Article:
There are different bioproduction techniques from bioreactors to the cell-free system (Click here to find out more). Scientists of the team searched the literature to find a bacterium able to produce Psicose: Agrobacterium tumefaciens (See details on our Scientific Project Part). Bacteria used in bioproduction must be Generally Recognized As Safe (GRAS) which is a title given to organisms by the Food and Drug Administration in the USA to the bacteria that does not produce toxins nor food poisons.
Legal Investigation: Psicose Allowance
The project set, we have decided to go beyond the competition. To provide diabetics with our natural sweetener our lawyers aimed to better understand how to place it on the market. Surprisingly, it must be mentioned that Psicose is not authorized/produced in food industries in Europe. Our lawyers then investigated the legal issues surrounding the use of Psicose. Before any legal research, lawyers had to legally qualify the molecule of interest. It was great to see scientists and jurists of the team working together trying to understand each others issues. Psicose can be legally qualified as a sugar or a sweetener depending on whether it substitutes another sugar in food or is a food additive. In both cases, legal procedure to allow it is different. According to our lawyers, the food additive aspect was the simplest to investigate.
In Europe, the placing on the market of such a molecule is ruled by the European Commission. This commission of lawyers and attorneys appeal to the European Safety Food Authority (EFSA) as a scientific authority to check whether the molecule of interest presents a health risk or not. By default, any molecule which did not undergo a demand to the EFSA is not allowed nor produced on the market. This explains why Psicose is not allowed yet. Our main jurist, Maxime, wrote an entire dossier about Psicose legal issues (Find the complete file here)
We had several discussions with the EFSA to learn the scientific criteria we needed to complete the dossier. The society that wants to put a new molecule on the market must fill in a file concerning the characteristics and studies about the molecule and its effects. Animal experimentations must support the data to be followed by human trials.
We then determined the chemical identifications of the additives, its manufacturing process, the methods of analyses, the proposed uses and the toxicological data. This information helps the EFSA to determine the acceptable daily intake. There are several additional conditions such as the improvement of the quality or the stability of food and ethics.
This procedure is quite long and can last several years. As a matter of fact, the application process goes back and forth through different organisations. In Europe, the European Commission after consultation with EFSA addresses the application to the French National Food Safety Agency (NFSA) which allows it to be placed on the national market. Then, food monitoring and marketing is controlled by the French Directorate-General for Competition, Consumer Affairs and the Prevention of Fraud (DGCCAPF) that can withdraw any substance from the market if necessary after a justified complaint alongside the NFSA.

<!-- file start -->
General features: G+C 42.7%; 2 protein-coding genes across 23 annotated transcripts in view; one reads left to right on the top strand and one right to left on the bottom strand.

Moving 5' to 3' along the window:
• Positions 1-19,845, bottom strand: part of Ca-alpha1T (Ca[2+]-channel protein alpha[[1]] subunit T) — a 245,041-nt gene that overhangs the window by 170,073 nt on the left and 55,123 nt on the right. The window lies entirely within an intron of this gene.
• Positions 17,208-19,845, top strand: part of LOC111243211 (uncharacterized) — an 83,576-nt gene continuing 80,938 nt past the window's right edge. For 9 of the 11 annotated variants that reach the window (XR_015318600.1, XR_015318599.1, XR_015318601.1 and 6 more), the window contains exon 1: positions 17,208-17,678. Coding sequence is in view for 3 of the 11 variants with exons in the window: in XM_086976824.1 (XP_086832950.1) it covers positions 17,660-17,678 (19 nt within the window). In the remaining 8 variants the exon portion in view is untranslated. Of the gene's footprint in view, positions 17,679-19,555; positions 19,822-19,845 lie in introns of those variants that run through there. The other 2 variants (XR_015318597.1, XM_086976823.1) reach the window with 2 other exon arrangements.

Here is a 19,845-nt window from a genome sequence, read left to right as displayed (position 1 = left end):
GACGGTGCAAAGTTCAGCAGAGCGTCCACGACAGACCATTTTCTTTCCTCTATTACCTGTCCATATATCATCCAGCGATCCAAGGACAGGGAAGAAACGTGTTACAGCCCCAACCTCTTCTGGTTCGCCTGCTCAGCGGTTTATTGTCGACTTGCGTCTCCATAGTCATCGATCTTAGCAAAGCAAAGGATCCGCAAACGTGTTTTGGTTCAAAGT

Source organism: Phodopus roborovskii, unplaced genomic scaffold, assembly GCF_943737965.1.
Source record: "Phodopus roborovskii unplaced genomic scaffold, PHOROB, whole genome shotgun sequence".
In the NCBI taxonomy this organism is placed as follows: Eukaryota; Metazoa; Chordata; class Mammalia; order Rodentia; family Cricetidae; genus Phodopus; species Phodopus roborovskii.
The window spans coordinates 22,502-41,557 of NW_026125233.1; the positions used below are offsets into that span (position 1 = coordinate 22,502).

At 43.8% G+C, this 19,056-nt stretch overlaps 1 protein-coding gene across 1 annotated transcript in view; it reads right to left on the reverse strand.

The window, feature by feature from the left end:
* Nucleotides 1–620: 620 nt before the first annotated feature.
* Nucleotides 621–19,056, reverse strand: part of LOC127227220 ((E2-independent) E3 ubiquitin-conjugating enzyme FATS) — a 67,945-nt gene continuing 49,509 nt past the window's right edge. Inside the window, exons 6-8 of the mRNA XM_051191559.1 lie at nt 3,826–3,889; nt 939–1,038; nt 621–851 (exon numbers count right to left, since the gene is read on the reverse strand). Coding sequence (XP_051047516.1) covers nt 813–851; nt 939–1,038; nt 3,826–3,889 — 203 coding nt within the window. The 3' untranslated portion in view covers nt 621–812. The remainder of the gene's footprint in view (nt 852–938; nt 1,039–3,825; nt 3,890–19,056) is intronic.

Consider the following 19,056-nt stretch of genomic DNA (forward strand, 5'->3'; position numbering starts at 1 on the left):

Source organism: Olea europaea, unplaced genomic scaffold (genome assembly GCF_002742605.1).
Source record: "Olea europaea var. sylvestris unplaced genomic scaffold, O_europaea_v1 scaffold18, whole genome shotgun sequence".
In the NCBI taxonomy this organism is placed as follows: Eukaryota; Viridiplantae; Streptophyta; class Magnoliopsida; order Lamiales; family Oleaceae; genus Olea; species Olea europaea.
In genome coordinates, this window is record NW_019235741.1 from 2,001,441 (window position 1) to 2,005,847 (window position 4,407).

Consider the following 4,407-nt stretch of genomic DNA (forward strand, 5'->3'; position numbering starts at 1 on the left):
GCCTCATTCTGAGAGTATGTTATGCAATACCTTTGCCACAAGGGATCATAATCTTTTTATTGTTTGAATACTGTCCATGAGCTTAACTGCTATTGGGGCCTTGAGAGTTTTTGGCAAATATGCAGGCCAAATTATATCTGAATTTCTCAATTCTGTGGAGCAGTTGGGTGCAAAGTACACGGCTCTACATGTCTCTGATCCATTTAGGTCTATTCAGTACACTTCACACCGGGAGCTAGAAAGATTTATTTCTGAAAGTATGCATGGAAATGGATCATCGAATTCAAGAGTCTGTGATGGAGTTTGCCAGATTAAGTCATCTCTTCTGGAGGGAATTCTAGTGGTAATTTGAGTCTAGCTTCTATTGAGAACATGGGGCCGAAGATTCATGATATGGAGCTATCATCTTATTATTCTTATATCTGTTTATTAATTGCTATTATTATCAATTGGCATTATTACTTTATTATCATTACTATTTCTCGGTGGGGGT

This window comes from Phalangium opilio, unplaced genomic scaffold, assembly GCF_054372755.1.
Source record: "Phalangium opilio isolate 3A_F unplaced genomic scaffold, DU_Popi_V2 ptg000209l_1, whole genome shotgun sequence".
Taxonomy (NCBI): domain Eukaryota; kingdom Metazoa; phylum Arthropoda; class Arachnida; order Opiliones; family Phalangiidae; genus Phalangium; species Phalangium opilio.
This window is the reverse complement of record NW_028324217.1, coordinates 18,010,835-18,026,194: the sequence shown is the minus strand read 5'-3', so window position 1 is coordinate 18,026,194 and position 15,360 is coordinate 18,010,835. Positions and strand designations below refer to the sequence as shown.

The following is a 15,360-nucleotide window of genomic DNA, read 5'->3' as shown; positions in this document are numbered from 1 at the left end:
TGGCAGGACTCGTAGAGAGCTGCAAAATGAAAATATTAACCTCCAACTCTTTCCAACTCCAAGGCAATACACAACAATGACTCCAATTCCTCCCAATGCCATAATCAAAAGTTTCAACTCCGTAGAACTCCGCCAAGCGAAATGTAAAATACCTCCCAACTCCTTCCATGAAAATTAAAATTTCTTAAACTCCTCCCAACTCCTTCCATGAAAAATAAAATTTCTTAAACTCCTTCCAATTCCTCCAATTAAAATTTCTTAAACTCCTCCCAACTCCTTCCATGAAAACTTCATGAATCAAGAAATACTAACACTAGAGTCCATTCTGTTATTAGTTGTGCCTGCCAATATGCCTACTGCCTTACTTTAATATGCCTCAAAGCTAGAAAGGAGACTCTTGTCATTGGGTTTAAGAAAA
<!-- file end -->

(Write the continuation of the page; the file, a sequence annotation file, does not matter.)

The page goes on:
Industrial Application: Improvement of Bioproduction
Our first results of Psicose bioproduction presented a low yield but still better than the chemical one. Unlike the chemical method, bioproduction of Psicose can be improved given that it’s biologic so can be under control of gene expression or mutagenesis as we performed to create a whole mutant bank of epimerases to find the one with the best yield of production. (See details on our Scientific Part). We had several discussions with specialists in bioproduction that introduced us to mutagenesis. Then, we decided to generate a bank of mutant epimerases to find an enzyme with a better yield. In industries, biologists and PI informed us about the difficulties in enzyme screening. Characterising enzyme efficiency and activity is difficult, time-consuming and requires expensive equipment such as mass spectrometer or chromatography machines. The team decided then to have an appointment with a specialist in bioproduction, Dr. Alain Fournier from Sanofi-Aventis, to discuss possible ways to improve the bioproduction methods that the team developed: the bioscreening system (See details on our Scientific Part). The conversation we had with this specialist helped us to develop and improve our bioscreening system to be more user-friendly (See how we turned it into integrated Human Practices)